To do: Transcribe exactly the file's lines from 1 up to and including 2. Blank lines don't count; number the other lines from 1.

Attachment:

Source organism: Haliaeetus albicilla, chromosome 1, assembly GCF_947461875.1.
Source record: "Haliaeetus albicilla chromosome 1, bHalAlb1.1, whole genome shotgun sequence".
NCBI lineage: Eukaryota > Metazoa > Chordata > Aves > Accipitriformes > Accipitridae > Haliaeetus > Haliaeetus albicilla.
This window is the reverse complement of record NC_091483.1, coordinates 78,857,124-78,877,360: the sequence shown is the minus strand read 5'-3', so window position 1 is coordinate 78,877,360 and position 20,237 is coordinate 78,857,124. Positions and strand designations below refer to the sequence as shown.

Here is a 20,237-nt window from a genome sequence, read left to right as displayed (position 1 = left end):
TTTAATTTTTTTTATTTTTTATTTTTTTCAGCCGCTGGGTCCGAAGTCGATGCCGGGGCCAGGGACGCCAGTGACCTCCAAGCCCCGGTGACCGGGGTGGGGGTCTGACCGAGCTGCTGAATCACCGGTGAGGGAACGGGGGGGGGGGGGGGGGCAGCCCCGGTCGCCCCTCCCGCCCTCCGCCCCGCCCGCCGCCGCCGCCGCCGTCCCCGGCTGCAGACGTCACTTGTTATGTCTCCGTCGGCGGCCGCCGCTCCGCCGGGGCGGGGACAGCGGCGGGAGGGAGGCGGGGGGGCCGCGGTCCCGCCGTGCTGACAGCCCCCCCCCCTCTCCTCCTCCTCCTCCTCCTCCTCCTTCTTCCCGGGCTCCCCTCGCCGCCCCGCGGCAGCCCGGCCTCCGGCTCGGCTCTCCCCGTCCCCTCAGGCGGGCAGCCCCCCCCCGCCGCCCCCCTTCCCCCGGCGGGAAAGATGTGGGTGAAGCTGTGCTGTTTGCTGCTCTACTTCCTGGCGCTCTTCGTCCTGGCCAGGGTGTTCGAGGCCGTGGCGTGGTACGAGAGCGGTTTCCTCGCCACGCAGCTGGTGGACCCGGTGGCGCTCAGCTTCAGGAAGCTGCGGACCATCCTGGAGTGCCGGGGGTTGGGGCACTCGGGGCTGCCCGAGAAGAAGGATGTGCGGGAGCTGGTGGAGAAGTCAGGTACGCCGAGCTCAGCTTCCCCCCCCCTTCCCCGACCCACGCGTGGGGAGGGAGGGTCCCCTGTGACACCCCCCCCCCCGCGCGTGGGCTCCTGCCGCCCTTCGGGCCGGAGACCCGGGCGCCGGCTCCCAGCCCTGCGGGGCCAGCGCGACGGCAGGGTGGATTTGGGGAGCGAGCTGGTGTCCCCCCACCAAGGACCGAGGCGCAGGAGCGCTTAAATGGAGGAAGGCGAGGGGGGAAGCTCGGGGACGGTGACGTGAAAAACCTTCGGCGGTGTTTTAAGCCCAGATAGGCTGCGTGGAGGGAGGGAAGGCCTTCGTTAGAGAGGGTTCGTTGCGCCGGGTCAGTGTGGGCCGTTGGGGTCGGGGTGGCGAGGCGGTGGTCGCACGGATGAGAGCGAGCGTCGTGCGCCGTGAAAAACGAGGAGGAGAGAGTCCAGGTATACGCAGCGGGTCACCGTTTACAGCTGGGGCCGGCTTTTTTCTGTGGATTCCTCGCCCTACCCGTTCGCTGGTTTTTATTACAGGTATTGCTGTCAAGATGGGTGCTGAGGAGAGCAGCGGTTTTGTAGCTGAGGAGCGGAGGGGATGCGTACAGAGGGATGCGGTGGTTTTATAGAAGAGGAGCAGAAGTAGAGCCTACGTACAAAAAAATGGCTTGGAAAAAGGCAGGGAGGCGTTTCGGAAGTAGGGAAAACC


Source organism: Haliaeetus albicilla, chromosome 1, assembly GCF_947461875.1.
Source record: "Haliaeetus albicilla chromosome 1, bHalAlb1.1, whole genome shotgun sequence".